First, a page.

"Yeah. You had to go to the hospital."

"I did. But now I'm home. Do you remember what it was like when I bonked my head?"

"Yeah. Kinda sad and kinda scary."

"I know, it was."

"It was.....a little bit too much."

"I totally agree with you. It was definitely a little bit too much."


Yesterday I ventured outside to watch him "ride" his bike. I use quotation marks because he refuses to use the pedals and rides Flintstone-style. He's only about 1/2 a foot off the ground so it works.

As we went out the door, he commanded, "Now, there's no falling outside!" I agreed and told him I would just sit and watch.

I sat on the curb and watched him while my father-in-law held Ben, and A. seemed so delighted by my undivided attention. He waved at me a few times, and then pulled his bike up to me at the curb.

He got off the bike, and totally spontaneously, gave me a kiss on the cheek. He'll offer his cheek to be kissed by family at night-nights and bye-byes, and he will occassionally kiss Ben's head goodnight, but he's never just come up and kissed me. It was the sweetest thing in the world.

Tuesday, February 07, 2006

Me and My Blood Clot, part 2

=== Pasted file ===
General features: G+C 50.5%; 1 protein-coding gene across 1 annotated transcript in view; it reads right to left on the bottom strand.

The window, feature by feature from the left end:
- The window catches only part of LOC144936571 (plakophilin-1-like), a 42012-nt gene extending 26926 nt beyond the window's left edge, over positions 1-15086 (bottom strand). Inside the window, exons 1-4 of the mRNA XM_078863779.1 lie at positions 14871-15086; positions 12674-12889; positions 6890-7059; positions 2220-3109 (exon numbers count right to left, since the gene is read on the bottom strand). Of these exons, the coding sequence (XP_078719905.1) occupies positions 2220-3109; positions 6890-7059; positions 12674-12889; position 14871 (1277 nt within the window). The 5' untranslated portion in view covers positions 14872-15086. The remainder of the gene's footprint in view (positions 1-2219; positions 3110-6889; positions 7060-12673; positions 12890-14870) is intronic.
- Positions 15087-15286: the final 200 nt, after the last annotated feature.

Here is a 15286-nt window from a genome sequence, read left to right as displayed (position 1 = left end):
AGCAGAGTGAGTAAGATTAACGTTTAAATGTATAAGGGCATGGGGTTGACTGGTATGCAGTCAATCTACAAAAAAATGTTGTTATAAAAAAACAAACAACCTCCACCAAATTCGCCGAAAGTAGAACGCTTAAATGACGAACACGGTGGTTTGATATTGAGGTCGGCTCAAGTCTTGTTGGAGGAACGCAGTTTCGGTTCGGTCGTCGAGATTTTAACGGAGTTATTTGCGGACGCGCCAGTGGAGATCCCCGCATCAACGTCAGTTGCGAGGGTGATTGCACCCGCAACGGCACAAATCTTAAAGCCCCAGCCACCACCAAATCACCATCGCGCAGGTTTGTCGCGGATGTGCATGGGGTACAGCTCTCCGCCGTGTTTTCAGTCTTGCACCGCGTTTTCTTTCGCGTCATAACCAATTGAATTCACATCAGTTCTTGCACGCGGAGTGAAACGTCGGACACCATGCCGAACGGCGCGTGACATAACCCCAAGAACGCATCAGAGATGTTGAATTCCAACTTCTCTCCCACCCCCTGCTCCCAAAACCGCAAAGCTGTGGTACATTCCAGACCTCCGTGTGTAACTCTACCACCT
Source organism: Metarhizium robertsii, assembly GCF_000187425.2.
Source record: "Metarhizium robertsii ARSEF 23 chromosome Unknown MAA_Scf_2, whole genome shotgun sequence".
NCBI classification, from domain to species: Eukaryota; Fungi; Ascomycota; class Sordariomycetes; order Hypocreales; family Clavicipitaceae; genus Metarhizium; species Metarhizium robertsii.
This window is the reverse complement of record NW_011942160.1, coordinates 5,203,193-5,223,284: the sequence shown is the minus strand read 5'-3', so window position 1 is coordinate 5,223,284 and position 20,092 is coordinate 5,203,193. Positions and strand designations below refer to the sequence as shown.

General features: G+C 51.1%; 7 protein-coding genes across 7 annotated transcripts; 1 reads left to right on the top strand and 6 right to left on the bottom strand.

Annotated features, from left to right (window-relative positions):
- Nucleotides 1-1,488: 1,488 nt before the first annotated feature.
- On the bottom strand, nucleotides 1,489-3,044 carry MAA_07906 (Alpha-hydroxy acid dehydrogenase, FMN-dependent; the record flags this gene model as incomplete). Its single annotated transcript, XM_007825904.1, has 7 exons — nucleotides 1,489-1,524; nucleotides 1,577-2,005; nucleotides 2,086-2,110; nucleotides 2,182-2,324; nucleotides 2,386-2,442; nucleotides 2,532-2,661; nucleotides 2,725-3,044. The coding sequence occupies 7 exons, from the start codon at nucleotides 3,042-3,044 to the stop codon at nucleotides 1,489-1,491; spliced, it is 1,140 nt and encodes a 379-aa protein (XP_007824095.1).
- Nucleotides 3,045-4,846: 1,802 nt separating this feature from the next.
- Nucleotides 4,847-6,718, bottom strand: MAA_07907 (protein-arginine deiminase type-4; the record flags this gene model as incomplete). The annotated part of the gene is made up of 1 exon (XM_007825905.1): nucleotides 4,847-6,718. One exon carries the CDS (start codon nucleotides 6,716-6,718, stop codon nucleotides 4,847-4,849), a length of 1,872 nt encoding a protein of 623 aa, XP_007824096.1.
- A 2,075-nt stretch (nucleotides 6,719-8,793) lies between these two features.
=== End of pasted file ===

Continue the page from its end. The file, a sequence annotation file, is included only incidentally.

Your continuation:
Saturday night: So I can't eat or drink anything, which is a pain. I don't mind not eating because the food here is pretty bad, but my throat is dry and I would like to sip water.

My sister brings the boys to visit. Ben's a little thrown by it all, and A. asks the nurse filling out the wipe-off board in my room, "What are you going to do to Colleen?" I guess he thought he was more likely to get an answer if he used my first name. We tell him as much as we can about how I bonked my head and the doctors have to take care of me and make me better. He and my niece really like my mechanical bed.

I go up and down (nice transition - I mean in mood, not the bed). Tonight is a bit down. Most of the time I'm able to focus on how OK I feel and how everything's going to be fine. Tonight I'm annoyed. I was just playing soccer with a three-year-old, for heaven's sake! Part of me wants them to just go in and fix this.